Wednesday, April 8, 2009

Holy Week 2009: Bridegroom Vespers

In the ACCA, as in the Byzantine Rite, there is a special service of Vespers, or Evening Prayer, which is offered on Monday, Tuesday, and Wednesday of Holy Week, called "Bridegroom Vespers". It is called this because the focus of the service is Jesus' Parable of the Bridegroom, also known as the Parable of the Wise and Foolish Virgins.

The Scripture reference is Matthew 25:1-13 (RSV):
[Jesus said,] "Then the kingdom of heaven shall be compared to ten maidens who took their lamps and went to meet the bridegroom. Five of them were foolish, and five were wise. For when the foolish took their lamps, they took no oil with them; but the wise took flasks of oil with their lamps. As the bridegroom was delayed, they all slumbered and slept. But at midnight there was a cry, `Behold, the bridegroom! Come out to meet him.' Then all those maidens rose and trimmed their lamps. And the foolish said to the wise, `Give us some of your oil, for our lamps are going out.' But the wise replied, 'Perhaps there will not be enough for us and for you; go rather to the dealers and buy for yourselves.' And while they went to buy, the bridegroom came, and those who were ready went in with him to the marriage feast; and the door was shut. Afterward the other maidens came also, saying, `Lord, lord, open to us.' But he replied, `Truly, I say to you, I do not know you.' Watch therefore, for you know neither the day nor the hour."
This homily was originally given a year ago at St. Demetrios in Knoxville.

In each of the Synoptic Gospels of Matthew, Mark, and Luke, just prior to the recounting of His death and resurrection, Jesus discusses the Eschaton, the end of history. The approach of the Gospel of John is slightly different, but in all four gospels, one thing is clear: the end of history, “the last days” begins with the execution and resurrection of Jesus Christ.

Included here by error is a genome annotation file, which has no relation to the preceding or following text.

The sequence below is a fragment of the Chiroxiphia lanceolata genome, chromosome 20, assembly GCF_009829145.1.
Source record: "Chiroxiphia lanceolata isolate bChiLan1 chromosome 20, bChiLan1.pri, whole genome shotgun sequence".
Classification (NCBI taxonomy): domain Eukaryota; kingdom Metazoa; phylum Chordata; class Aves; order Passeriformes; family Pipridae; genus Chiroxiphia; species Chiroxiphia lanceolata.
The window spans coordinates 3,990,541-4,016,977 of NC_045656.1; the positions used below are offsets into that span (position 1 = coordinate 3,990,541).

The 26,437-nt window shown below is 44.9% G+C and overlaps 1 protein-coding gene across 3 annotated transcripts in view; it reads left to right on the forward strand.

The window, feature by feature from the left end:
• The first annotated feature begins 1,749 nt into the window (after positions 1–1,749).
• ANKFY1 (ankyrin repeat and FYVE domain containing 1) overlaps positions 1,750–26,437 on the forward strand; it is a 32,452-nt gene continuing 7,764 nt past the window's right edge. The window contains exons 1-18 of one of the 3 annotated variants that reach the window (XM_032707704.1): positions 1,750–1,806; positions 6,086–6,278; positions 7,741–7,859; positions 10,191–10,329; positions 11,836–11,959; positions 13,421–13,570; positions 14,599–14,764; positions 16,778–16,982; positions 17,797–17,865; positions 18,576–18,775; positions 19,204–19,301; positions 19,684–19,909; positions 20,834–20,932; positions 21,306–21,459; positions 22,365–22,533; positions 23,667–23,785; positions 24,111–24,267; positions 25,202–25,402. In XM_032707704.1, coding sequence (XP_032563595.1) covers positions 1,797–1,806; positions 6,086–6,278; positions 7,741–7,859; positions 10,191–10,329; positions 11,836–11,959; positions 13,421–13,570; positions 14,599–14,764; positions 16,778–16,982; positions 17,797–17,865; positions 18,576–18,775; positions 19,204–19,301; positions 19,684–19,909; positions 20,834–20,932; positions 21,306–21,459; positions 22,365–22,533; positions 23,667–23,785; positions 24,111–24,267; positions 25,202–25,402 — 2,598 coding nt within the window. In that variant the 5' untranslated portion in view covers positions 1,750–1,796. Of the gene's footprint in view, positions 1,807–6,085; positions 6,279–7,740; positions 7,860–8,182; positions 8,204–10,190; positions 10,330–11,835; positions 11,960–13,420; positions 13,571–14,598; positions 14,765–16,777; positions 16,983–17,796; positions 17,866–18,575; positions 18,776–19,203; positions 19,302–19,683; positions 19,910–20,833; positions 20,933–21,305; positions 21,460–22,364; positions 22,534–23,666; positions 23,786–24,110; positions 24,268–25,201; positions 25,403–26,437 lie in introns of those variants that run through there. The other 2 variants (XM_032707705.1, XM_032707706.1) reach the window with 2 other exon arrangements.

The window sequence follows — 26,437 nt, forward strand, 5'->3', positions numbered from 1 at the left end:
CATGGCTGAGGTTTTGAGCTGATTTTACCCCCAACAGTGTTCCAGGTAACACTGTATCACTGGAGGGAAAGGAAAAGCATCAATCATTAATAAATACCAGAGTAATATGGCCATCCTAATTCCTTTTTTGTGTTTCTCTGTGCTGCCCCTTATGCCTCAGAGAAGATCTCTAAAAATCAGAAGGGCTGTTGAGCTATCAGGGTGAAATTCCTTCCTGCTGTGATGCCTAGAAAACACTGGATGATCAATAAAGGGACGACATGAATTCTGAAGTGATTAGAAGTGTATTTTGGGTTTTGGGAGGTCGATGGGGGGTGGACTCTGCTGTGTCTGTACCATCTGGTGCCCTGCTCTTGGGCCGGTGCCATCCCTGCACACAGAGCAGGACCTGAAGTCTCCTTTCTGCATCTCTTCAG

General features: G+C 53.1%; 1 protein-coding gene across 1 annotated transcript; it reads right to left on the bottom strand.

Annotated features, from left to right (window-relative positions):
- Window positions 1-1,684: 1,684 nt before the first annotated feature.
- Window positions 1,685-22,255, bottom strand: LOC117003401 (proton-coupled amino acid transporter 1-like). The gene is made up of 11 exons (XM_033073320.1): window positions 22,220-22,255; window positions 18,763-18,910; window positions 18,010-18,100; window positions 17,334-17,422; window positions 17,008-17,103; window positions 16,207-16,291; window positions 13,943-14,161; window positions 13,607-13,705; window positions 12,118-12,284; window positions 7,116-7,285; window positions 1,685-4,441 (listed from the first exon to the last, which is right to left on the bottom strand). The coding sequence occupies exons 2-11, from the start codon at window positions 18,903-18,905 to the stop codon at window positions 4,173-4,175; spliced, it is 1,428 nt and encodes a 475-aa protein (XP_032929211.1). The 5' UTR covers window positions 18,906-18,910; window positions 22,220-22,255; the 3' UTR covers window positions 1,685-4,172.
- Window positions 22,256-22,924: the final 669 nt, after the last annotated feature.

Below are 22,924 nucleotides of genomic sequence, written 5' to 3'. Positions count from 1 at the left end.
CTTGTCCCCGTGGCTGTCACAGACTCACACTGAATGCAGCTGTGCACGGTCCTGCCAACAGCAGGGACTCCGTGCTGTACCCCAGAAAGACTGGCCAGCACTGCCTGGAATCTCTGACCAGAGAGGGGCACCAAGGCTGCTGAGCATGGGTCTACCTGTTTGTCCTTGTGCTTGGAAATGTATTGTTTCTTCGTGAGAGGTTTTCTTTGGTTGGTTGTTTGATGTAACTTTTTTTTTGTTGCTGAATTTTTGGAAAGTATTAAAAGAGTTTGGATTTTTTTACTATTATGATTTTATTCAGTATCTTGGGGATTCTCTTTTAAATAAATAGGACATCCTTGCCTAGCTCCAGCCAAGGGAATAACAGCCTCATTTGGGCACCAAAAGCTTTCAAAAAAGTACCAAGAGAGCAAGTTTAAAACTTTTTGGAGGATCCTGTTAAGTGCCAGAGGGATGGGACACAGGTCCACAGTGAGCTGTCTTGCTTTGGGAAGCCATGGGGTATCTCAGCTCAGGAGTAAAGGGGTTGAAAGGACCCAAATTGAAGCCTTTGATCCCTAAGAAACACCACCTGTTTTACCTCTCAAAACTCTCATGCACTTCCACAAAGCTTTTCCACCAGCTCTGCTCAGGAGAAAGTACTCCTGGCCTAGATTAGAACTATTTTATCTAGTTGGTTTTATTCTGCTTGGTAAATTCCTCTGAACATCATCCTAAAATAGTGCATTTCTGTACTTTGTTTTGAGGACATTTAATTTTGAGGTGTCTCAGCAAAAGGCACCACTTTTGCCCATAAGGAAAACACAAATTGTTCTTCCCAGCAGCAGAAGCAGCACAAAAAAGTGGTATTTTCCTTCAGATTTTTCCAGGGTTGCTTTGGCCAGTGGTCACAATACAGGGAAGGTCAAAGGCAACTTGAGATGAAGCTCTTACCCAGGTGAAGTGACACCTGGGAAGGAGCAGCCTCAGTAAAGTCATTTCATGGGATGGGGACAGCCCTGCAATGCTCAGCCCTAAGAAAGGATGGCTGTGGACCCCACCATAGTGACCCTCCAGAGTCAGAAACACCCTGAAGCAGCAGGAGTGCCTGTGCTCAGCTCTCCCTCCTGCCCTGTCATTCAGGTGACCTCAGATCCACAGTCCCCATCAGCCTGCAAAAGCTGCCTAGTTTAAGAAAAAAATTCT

In this parable, the Lord concludes by calling upon us to “watch.” We can know neither the day nor the hour of his appearing. This applies not only to the end of history, to the Lord’s return “in glory to judge both the living and the dead,” but to the moment of our own personal eschaton, our own death. Now we do not know if we shall be alive in the flesh when the Lord returns; however, we do know, barring the Second Coming, that each of us one day will leave this earthly life behind, and for that, we are called to be ready, our lamps full of the oil of the Holy Spirit, and with oil to spare, oil that we have purchased with our very life, in which we have been, and are being, "crucified with Christ". This is indeed our own personal apocalypse, and mine is mine alone, and yours, yours alone.

One major difference between our Tradition and Evangelicalism is that we take very seriously the communitarian aspects of the Christian faith. For us, in one sense, everything begins and ends with the Church. However, within the context of this Community, founded by the Lord himself and enlivened by the burning oil of the Holy Spirit, there is, in another sense, an individual relationship with the Lord that is uniquely mine, uniquely yours. There is a place in my heart, the wedding chamber if you will, the Holy of Holies, where no one can enter but myself and the Lord. In this sense, I cannot share my oil with you, nor you with me. I cannot be baptized for you, nor receive the seal of the gift of the Holy Spirit in chrismation on your behalf. I cannot be absolved for your sins, nor you for mine. I cannot receive the Body and Blood of the Lord in your place, nor you in mine.